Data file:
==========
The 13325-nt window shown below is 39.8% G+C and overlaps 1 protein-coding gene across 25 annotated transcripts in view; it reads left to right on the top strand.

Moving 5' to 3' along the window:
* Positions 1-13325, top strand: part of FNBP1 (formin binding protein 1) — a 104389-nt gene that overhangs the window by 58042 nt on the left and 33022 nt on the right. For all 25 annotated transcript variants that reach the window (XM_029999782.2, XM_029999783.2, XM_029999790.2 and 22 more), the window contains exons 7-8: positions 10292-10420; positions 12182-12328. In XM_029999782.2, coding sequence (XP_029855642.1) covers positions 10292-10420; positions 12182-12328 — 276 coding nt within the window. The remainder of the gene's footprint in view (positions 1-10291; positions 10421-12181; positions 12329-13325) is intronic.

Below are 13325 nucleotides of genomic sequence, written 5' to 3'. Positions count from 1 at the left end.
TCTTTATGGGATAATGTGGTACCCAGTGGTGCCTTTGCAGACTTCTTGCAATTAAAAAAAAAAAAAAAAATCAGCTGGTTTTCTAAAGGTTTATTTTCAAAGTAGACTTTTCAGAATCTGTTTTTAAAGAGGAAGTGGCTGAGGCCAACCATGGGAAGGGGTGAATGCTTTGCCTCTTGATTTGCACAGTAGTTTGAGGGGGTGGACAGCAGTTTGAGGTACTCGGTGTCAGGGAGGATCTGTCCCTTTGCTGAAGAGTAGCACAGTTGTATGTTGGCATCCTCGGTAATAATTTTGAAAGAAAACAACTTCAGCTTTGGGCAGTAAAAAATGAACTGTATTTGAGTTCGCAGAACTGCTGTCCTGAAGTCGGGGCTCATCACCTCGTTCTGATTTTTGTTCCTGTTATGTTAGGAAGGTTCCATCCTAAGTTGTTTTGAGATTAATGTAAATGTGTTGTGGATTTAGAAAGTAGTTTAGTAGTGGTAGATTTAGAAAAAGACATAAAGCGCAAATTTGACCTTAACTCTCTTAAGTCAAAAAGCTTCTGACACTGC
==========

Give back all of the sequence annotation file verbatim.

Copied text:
The 13325-nt window shown below is 39.8% G+C and overlaps 1 protein-coding gene across 25 annotated transcripts in view; it reads left to right on the top strand.

Moving 5' to 3' along the window:
* Positions 1-13325, top strand: part of FNBP1 (formin binding protein 1) — a 104389-nt gene that overhangs the window by 58042 nt on the left and 33022 nt on the right. For all 25 annotated transcript variants that reach the window (XM_029999782.2, XM_029999783.2, XM_029999790.2 and 22 more), the window contains exons 7-8: positions 10292-10420; positions 12182-12328. In XM_029999782.2, coding sequence (XP_029855642.1) covers positions 10292-10420; positions 12182-12328 — 276 coding nt within the window. The remainder of the gene's footprint in view (positions 1-10291; positions 10421-12181; positions 12329-13325) is intronic.

Below are 13325 nucleotides of genomic sequence, written 5' to 3'. Positions count from 1 at the left end.
TCTTTATGGGATAATGTGGTACCCAGTGGTGCCTTTGCAGACTTCTTGCAATTAAAAAAAAAAAAAAAAATCAGCTGGTTTTCTAAAGGTTTATTTTCAAAGTAGACTTTTCAGAATCTGTTTTTAAAGAGGAAGTGGCTGAGGCCAACCATGGGAAGGGGTGAATGCTTTGCCTCTTGATTTGCACAGTAGTTTGAGGGGGTGGACAGCAGTTTGAGGTACTCGGTGTCAGGGAGGATCTGTCCCTTTGCTGAAGAGTAGCACAGTTGTATGTTGGCATCCTCGGTAATAATTTTGAAAGAAAACAACTTCAGCTTTGGGCAGTAAAAAATGAACTGTATTTGAGTTCGCAGAACTGCTGTCCTGAAGTCGGGGCTCATCACCTCGTTCTGATTTTTGTTCCTGTTATGTTAGGAAGGTTCCATCCTAAGTTGTTTTGAGATTAATGTAAATGTGTTGTGGATTTAGAAAGTAGTTTAGTAGTGGTAGATTTAGAAAAAGACATAAAGCGCAAATTTGACCTTAACTCTCTTAAGTCAAAAAGCTTCTGACACTGC